“Health rights demand that children at that age get vaccinated after parental consent and I’m very pleased that these very many parents know that right; this awareness is what we always strive to attain for Ugandans as a commission,” she said. She revealed that she had granted the petitioners a meeting next Tuesday so that the commission can listen to, and examine their issues.

“I have since learnt that government has decided that school children will not be immunized without parental consent. We therefore pray that this position is upheld so that every child’s right is protected. I’m sure we shall have very fruitful deliberations,” she said.


The Ministry of Health recently announced that it will commence the vaccination of children in schools in august this year, with children aged between 5 and 17, the targets for the Covid-19 jabs. The ministry’s announcement, however, drew mixed reactions from the general public, with several parents and experts advising against the move on account that children are not as vulnerable to Covid as adults. In this regard, the minister for education Janet Museveni, in a press conference at State House in Nakasero recently, assured parents that no child will be vaccinated without parental consent. She then advised the Ministry of Health not to make Covid vaccination for children compulsory, saying such a decision should be left to parents.

“When parents feel free to take their children for Covid-19 vaccination, they do it. If they don’t want to vaccinate their children, nobody will force them. It is not compulsory. I do not know where you got that information that it was compulsory,” she said.

But despite her guidance, Dr. Alfred Driwale, the Programme Director of Uganda Expanded Programme on Immunisation (UNEPI), said the ministry of health had already finalised the plans to roll out vaccination of children with or without their parents’ consent.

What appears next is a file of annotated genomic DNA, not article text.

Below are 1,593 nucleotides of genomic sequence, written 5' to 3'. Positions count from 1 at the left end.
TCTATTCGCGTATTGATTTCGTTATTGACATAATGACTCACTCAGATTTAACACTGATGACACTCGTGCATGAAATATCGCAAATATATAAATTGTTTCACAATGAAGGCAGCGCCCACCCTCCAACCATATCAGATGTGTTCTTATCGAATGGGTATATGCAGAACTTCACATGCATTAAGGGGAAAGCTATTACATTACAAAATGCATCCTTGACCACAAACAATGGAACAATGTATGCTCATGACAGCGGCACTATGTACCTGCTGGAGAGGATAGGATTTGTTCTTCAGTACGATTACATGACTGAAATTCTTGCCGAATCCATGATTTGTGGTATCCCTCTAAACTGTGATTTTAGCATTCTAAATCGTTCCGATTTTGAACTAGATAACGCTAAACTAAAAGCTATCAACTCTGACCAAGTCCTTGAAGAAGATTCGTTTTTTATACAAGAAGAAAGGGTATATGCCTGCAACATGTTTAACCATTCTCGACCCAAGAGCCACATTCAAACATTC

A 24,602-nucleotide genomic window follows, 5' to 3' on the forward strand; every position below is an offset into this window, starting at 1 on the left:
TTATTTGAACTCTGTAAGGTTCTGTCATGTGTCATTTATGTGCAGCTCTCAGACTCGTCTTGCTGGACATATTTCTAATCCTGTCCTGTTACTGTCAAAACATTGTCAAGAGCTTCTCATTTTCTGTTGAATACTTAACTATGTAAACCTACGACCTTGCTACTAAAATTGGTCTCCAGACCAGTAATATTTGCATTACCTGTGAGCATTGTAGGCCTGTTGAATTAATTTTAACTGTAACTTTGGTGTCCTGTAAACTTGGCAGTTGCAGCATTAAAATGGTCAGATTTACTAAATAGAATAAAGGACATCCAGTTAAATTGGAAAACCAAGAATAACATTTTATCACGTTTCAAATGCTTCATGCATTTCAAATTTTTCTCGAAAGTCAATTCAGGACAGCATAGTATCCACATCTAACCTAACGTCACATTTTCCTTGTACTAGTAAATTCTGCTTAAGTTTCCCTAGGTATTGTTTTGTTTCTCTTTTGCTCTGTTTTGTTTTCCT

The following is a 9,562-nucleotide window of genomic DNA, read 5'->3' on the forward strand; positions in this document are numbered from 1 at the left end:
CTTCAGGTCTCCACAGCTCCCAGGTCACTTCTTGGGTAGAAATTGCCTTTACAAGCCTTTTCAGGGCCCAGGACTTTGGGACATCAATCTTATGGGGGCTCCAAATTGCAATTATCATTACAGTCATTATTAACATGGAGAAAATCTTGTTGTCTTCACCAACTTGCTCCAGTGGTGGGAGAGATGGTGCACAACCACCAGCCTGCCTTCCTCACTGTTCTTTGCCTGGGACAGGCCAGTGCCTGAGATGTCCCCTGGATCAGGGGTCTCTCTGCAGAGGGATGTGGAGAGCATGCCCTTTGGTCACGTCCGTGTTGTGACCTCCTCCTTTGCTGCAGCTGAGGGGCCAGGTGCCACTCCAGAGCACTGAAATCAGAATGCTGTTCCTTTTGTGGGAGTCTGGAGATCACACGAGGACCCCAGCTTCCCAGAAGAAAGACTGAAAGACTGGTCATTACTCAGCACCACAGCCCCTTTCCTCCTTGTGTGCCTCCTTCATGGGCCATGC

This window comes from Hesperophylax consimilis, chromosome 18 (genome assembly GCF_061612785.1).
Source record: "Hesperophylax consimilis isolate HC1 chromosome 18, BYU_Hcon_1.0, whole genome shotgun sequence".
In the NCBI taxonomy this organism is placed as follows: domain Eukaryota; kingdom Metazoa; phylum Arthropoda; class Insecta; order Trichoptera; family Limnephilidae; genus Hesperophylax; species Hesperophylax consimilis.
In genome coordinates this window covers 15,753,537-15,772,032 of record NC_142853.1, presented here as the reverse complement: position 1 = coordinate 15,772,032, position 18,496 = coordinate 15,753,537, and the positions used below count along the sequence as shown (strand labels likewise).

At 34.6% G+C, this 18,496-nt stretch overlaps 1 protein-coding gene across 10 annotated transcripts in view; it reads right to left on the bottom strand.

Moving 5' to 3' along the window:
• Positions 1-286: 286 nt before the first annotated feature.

This stance later sucked in Members of parliament, who echoed the First Lady’s communication. Dr. Timothy Batuwa, the shadow minister for health, said there is no need to vaccinate children since their immunity is strong.

“We understand that the purpose of Covid vaccination is to reduce the severity of the diseases to protect one from transiting from mild to severe disease but children do not transit from mild to severe disease,” Dr. Batuwa said. The vaccine skeptics’ position was supported by US virologist and immunologist, Dr. Robert Malone’s caution that the Covid vaccines may pose a great health risk for humans for many years to come.

Dr. Malone warned that the greatest danger of these vaccines is that once the damage has been caused by the vaccines, they are irreversible.

“Before you inject your child, a decision that is irreversible, there are three main issues that parents need to know before they take this irrevocable decision. The first is that the viral gene will be injected into the parent cells, this gene forces your child’s body to make toxic spike proteins, these proteins often cause permanent damage in children’s critical organs like the brain and nervous system, the heart and blood vessels, the reproductive system, and most importantly, these vaccines can trigger fundamental changes in their immune system,” he said.

He added that the other concern is that since the Covid-19 are new given that the disease is also new, the effectiveness of the doses need to be qualified after like five years.

“This noble technology has not been tested. It needs at least five years before we can really understand the risks associated with this technology. The harms and risks become revealed many years later,” he further warned.

The anti-vaxxers are also supported by statistics that show that children have an almost negligible chance of dying of Covid-19, at just 0.003%. this is unlike adults whose changes range between 0.02 (for those aged between 20-49 years and 0.5% for those aged between 50-69 years. The most risk falls on those aged above 70 years with their probability of death is 5.4%.

Tags : Uganda Human Rights CommissionUHRC